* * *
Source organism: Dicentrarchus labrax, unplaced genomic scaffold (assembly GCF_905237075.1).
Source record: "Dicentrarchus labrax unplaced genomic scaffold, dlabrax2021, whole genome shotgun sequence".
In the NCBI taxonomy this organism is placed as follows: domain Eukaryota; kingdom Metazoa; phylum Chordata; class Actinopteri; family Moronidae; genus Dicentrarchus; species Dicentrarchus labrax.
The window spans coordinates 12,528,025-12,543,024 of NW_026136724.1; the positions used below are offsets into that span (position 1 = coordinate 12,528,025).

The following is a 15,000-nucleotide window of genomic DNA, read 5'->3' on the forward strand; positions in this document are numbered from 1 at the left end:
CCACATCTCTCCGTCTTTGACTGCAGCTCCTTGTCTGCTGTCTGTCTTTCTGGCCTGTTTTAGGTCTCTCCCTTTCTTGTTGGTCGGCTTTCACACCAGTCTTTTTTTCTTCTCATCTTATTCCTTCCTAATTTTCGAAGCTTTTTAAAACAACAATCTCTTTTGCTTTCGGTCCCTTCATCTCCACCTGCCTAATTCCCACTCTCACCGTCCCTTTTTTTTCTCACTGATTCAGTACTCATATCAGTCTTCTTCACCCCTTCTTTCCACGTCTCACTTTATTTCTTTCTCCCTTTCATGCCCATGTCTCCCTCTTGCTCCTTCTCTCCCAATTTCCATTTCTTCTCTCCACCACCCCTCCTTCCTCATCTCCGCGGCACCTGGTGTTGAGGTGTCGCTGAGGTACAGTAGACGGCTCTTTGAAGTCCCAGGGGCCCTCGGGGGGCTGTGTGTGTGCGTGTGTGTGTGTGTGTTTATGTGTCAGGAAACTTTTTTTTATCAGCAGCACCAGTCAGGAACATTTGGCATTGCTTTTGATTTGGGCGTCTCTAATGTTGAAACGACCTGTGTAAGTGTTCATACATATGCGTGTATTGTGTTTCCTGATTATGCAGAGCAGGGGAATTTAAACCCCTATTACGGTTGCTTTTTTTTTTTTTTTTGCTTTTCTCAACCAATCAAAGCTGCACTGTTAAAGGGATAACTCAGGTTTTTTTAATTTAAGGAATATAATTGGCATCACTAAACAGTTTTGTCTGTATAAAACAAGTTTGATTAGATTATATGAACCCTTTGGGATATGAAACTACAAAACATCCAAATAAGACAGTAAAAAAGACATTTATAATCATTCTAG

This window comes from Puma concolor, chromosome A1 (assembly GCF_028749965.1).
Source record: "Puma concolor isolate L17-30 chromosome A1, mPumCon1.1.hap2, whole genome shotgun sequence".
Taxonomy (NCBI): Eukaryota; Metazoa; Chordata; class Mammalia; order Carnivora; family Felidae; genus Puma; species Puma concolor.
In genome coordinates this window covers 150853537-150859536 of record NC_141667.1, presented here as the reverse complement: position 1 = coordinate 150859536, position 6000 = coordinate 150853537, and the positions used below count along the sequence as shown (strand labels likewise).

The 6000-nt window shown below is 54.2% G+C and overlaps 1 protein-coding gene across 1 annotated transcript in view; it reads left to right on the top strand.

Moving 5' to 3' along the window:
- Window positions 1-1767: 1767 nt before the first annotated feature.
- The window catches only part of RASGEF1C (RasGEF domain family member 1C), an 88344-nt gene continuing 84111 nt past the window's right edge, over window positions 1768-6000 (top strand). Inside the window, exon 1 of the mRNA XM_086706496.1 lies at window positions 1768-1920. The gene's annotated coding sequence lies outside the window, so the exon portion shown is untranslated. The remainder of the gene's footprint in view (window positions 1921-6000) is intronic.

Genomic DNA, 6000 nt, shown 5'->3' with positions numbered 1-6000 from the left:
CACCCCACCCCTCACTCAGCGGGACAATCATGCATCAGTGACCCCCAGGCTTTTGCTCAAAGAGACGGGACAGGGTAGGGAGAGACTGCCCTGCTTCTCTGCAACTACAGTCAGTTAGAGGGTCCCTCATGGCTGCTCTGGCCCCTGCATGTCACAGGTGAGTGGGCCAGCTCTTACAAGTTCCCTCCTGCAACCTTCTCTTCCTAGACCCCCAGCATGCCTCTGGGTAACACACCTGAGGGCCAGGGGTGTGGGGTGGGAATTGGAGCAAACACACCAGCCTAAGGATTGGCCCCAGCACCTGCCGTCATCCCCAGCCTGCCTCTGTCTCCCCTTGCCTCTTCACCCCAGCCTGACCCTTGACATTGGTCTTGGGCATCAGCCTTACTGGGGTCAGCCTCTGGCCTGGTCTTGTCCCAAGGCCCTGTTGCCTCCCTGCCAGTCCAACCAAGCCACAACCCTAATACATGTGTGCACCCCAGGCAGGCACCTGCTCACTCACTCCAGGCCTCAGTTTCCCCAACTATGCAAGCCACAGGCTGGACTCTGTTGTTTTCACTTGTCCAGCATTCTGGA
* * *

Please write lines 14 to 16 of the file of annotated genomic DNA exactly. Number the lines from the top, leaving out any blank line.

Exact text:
- The window catches only part of RASGEF1C (RasGEF domain family member 1C), an 88344-nt gene continuing 84111 nt past the window's right edge, over window positions 1768-6000 (top strand). Inside the window, exon 1 of the mRNA XM_086706496.1 lies at window positions 1768-1920. The gene's annotated coding sequence lies outside the window, so the exon portion shown is untranslated. The remainder of the gene's footprint in view (window positions 1921-6000) is intronic.

Genomic DNA, 6000 nt, shown 5'->3' with positions numbered 1-6000 from the left:
CACCCCACCCCTCACTCAGCGGGACAATCATGCATCAGTGACCCCCAGGCTTTTGCTCAAAGAGACGGGACAGGGTAGGGAGAGACTGCCCTGCTTCTCTGCAACTACAGTCAGTTAGAGGGTCCCTCATGGCTGCTCTGGCCCCTGCATGTCACAGGTGAGTGGGCCAGCTCTTACAAGTTCCCTCCTGCAACCTTCTCTTCCTAGACCCCCAGCATGCCTCTGGGTAACACACCTGAGGGCCAGGGGTGTGGGGTGGGAATTGGAGCAAACACACCAGCCTAAGGATTGGCCCCAGCACCTGCCGTCATCCCCAGCCTGCCTCTGTCTCCCCTTGCCTCTTCACCCCAGCCTGACCCTTGACATTGGTCTTGGGCATCAGCCTTACTGGGGTCAGCCTCTGGCCTGGTCTTGTCCCAAGGCCCTGTTGCCTCCCTGCCAGTCCAACCAAGCCACAACCCTAATACATGTGTGCACCCCAGGCAGGCACCTGCTCACTCACTCCAGGCCTCAGTTTCCCCAACTATGCAAGCCACAGGCTGGACTCTGTTGTTTTCACTTGTCCAGCATTCTGGA